Victoria Green has been an enthusiastic Ann Arbor District Library
(AADL) patron since she moved to Ann Arbor in 1994 – but to her, that means more than just checking out books.
"My family has checked out looms
, videos — even some of the giant games
for our annual block party," she says. "And it goes beyond that. A sewing machine
might be cost-prohibitive to someone who wants to learn to sew, but you can check it out from the library. Classroom teachers have access to models of human skulls
, dinosaur bones
Green's appreciation for AADL and its uniquely diverse offerings
ultimately led her to seek one of four open seats on the AADL board in November's election. She, along with Linh Song, Colleen Sherman, and incumbent Jamie Vander Broek, were the winners of those very cool jobs. Green also works a day job in information technology at the University of Michigan (U-M), and has an academic background in more traditional library materials; her undergraduate and graduate degrees are in English literature.
"Around me, my friends were stepping up and being involved in civic matters," she says. "I realized that I had the time, I could do this, and so I thought, 'Why am I not doing this?'"
Her win was amplified by Vander Broek, Song, and Sherman's victories. The four women made an acronym of their last names and campaigned jointly as SVSG for Ann Arbor District Library
. Green had previously worked with Vander Broek on projects through U-M, and Vander Broek was connected to Sherman and Song, so the four decided to work together to pursue common goals for AADL.
A key part of the SVSG team's platform was renovating the downtown library. Green states that while the building isn't falling down, it could use some updating, possibly along the lines of recent upgrades made to AADL's Westgate branch
"I heard a lot of positive things about that remodel," Green says. "People really like the quiet space around the fireplace, the open spaces for working … I never see people at the downtown branch working on their laptops. [The Westgate space] gives me a sense of what we don't have in the downtown location."
That said, Green adds, "The space is the space. At some point we will have to decide what we want to and what we can afford to do."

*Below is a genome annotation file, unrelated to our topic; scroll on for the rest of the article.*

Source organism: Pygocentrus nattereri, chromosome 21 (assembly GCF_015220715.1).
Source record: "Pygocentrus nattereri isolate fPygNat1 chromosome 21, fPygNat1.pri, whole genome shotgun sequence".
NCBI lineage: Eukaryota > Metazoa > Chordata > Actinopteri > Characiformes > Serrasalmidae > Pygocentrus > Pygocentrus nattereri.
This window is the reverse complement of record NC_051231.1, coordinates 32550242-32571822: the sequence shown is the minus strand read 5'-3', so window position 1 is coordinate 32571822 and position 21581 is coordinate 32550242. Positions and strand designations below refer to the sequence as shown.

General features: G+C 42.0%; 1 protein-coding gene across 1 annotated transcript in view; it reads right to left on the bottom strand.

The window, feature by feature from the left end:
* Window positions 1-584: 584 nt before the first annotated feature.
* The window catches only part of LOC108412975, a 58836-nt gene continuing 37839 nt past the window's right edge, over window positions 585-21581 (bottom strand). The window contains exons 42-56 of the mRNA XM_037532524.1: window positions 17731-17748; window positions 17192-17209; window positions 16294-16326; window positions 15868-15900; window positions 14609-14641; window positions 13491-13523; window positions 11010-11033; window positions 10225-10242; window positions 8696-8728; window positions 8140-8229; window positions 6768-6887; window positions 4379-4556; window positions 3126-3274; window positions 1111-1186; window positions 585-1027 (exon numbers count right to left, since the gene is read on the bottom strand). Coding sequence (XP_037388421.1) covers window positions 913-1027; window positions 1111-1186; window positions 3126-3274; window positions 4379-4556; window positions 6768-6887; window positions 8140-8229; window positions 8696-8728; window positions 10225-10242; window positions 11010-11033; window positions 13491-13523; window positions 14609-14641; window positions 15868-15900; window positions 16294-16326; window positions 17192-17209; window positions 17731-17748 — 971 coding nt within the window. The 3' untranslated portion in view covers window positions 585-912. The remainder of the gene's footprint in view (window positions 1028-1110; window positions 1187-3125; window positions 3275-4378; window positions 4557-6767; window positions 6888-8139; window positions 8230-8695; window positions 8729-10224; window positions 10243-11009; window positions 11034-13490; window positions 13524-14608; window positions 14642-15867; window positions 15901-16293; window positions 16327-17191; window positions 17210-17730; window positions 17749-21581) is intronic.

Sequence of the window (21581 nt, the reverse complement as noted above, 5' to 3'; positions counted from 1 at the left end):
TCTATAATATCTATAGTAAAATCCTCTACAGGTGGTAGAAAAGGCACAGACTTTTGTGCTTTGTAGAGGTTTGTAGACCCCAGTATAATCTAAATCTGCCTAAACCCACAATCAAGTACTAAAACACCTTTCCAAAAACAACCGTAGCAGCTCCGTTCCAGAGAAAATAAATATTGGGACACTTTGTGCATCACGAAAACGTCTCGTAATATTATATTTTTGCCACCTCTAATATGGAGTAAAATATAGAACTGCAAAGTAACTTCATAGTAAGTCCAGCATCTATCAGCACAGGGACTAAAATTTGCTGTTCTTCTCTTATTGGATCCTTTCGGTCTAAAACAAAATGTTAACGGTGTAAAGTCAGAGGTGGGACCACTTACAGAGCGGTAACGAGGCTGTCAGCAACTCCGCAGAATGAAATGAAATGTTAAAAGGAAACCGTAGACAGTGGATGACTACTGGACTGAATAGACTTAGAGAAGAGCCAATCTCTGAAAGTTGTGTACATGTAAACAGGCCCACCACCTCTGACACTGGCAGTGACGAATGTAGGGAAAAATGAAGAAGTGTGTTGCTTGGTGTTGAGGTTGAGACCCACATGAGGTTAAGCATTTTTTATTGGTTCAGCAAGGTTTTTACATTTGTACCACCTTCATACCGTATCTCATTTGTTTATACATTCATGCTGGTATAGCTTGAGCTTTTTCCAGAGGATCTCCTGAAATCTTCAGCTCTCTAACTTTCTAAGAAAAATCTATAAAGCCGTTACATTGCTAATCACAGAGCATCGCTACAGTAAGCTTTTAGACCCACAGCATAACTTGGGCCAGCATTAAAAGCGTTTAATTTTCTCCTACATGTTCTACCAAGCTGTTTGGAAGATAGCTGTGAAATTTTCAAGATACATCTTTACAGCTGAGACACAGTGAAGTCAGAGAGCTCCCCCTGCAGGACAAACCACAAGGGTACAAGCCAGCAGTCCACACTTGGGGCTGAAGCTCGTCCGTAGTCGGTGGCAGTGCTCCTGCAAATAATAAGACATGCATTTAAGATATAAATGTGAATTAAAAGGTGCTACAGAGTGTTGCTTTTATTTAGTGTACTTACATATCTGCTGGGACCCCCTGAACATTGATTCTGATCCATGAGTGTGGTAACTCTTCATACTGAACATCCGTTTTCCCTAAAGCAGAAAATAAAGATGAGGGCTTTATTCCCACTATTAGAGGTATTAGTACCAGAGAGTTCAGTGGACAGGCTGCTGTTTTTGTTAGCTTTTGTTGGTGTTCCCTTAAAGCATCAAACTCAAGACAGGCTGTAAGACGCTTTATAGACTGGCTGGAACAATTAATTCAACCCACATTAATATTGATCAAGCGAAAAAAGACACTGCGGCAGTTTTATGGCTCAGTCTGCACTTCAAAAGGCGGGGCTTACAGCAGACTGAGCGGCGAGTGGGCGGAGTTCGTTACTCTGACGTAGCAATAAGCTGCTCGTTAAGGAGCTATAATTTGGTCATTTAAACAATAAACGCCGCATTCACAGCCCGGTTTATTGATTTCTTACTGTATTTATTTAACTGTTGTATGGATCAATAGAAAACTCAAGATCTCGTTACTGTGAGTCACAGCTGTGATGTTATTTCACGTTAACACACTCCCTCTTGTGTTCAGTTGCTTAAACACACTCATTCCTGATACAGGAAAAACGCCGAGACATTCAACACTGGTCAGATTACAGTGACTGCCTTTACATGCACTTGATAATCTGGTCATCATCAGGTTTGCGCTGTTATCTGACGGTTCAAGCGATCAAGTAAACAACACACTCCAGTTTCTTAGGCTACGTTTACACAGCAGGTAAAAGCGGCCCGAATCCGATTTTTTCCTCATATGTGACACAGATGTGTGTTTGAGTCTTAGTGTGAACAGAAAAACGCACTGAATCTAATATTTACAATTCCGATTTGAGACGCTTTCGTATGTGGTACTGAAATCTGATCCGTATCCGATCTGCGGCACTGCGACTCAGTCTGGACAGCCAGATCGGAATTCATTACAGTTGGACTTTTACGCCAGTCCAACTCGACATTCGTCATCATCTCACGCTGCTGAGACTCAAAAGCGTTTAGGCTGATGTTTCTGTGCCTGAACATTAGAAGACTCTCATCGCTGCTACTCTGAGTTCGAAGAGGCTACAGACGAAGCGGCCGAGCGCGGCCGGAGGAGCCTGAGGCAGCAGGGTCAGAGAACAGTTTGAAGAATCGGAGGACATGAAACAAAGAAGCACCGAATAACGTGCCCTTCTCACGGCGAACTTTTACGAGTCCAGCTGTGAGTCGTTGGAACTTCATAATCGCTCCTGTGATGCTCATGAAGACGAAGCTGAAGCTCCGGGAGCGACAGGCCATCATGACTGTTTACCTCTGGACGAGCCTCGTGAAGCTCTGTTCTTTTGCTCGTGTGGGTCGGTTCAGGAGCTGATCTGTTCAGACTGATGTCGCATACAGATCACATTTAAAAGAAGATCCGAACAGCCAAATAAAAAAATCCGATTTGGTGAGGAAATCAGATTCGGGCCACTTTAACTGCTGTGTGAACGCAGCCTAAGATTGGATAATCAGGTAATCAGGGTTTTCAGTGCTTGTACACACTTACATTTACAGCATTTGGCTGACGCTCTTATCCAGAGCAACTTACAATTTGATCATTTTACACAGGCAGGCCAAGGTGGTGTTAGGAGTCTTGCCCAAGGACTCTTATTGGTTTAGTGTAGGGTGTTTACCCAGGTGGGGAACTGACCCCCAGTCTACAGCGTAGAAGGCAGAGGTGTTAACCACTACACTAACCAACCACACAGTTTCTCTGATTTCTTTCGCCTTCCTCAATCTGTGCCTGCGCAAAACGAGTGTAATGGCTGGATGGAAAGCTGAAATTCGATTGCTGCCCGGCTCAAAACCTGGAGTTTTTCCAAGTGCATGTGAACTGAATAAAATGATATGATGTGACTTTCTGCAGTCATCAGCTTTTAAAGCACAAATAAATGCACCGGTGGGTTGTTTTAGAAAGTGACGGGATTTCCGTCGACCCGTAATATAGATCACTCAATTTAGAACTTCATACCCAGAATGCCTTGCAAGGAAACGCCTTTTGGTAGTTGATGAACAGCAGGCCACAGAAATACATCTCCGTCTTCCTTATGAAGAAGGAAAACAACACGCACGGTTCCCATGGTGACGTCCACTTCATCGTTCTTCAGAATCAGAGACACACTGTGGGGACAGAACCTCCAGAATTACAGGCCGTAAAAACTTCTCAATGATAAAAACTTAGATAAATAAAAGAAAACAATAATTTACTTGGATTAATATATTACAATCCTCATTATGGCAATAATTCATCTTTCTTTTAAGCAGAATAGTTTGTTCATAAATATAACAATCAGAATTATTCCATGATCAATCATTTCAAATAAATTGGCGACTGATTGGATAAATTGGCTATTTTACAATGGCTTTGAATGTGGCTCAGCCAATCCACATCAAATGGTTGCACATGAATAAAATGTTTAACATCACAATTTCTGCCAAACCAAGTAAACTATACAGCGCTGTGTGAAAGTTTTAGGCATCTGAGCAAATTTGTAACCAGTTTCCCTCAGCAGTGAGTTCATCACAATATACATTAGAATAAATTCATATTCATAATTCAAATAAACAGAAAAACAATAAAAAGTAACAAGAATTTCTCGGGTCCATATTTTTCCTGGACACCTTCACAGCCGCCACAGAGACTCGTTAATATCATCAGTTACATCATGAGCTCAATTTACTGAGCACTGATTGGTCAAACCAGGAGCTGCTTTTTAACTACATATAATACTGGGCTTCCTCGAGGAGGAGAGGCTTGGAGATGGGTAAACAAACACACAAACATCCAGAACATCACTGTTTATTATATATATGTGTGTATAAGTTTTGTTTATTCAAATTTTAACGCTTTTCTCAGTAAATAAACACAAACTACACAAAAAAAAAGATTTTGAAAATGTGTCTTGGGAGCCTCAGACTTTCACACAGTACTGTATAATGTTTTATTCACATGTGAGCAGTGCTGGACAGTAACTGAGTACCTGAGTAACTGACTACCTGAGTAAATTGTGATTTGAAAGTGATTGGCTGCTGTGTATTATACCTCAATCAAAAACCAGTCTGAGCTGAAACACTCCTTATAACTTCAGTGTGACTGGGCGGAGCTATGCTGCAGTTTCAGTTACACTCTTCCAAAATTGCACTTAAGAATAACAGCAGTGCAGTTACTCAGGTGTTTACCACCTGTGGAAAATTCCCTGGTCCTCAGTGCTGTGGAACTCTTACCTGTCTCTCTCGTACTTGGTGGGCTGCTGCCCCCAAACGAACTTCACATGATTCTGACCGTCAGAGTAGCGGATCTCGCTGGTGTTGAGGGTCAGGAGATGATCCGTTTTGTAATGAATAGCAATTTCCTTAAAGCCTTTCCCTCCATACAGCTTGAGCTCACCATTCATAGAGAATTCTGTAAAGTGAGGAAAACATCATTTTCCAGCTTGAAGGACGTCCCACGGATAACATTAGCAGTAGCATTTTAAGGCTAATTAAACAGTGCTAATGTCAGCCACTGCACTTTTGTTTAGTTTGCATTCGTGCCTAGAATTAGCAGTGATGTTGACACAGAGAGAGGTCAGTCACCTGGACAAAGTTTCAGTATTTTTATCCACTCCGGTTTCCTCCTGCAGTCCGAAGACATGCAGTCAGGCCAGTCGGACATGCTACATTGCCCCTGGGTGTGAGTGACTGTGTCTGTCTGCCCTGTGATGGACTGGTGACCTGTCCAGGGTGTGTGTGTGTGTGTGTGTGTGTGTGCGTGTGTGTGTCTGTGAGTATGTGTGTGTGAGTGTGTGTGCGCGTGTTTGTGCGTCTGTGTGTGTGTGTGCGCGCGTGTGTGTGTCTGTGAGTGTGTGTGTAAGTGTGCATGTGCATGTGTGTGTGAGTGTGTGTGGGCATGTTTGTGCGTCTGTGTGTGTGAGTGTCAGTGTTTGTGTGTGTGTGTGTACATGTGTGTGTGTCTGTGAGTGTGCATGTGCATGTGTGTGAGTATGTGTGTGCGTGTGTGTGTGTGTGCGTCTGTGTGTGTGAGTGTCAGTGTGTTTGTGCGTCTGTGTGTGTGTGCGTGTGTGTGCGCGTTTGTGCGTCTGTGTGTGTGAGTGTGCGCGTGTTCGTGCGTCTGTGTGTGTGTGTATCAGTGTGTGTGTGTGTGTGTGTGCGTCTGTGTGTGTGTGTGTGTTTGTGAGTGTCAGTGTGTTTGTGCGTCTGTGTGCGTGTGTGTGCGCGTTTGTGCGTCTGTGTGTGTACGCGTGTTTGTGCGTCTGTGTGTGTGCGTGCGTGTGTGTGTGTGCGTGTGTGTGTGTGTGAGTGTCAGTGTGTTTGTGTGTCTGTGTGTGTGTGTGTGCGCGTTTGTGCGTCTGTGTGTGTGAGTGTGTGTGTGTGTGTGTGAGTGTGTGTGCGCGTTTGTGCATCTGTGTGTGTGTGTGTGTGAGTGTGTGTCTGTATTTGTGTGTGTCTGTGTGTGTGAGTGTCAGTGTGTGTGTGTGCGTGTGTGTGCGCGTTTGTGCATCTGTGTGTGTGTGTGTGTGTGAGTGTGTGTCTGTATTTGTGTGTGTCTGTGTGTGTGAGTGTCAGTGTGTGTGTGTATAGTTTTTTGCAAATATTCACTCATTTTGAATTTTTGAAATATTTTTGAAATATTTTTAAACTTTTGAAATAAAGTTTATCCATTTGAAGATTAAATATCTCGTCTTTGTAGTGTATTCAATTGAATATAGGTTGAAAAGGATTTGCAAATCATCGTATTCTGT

Cost issues were frequently cited in community debate over a failed 2012 bond proposal
to renovate the downtown library. But Green is optimistic about the community's overall attitude towards such a project, chalking up the loss to what she describes as a "we can't afford this" mentality rather than a "we don't want to ever make this" mentality.
"I don't think people who voted against the bond proposal last time were anti-library but instead were concerned about value and affordability," she says. "If we could structure financing for a new downtown branch so it was affordable I think voters would absolutely support having that mix of engaging and contemplative spaces downtown."
Voters obviously responded to that message from the SVSG team, which also endorsed a continuing commitment to unusual new items in the library collection. Green believes that visibility was key in the SVSG campaign, as the team made appearances at AADL board meetings, the Ann Arbor Farmers Market, and the grand reopening of the Westgate branch.
"We didn't see the point of running separately," Green says. "We didn't know how you could pick amongst the four of us. We all love the library, believe it has done great things in the past, and want to do more of what we are already doing."
Her running mates express similar enthusiasm for each other's talents.
"No one pays attention like Victoria," Sherman says. "Her capacity for focus and her extensive curiosity have, as I've seen, led to new approaches to problem-solving because more information about an issue can be understood from the start. Self-awareness is a terrific asset in doing the work required by a trustee, and Victoria sees herself as she is. Well, maybe with an extra dose of humility thrown in."
While she is thrilled to work with her running mates, Green says she's also excited to work with the entire AADL board to meet all library patrons' needs.
"The library is for everyone — not just people who fit into a certain size clothing or a certain income level," she says. "After this last election, folks are feeling anxious and there is increased sensitivity by institutions to ensure that we have our welcome mats out. If someone is worried about divides in our larger community, the library can assuage that concern. We meet basic needs, we meet esoteric needs, for all people."
Patti Smith lives in Ann Arbor, the best city on earth. By day, she is a special education teacher. By night, she writes novels (that she hopes to sell one day) and articles for Mittenbrew, the Ann, Pulp, the Ann Arbor Observer, and Concentrate.
All photos by Doug Coombe.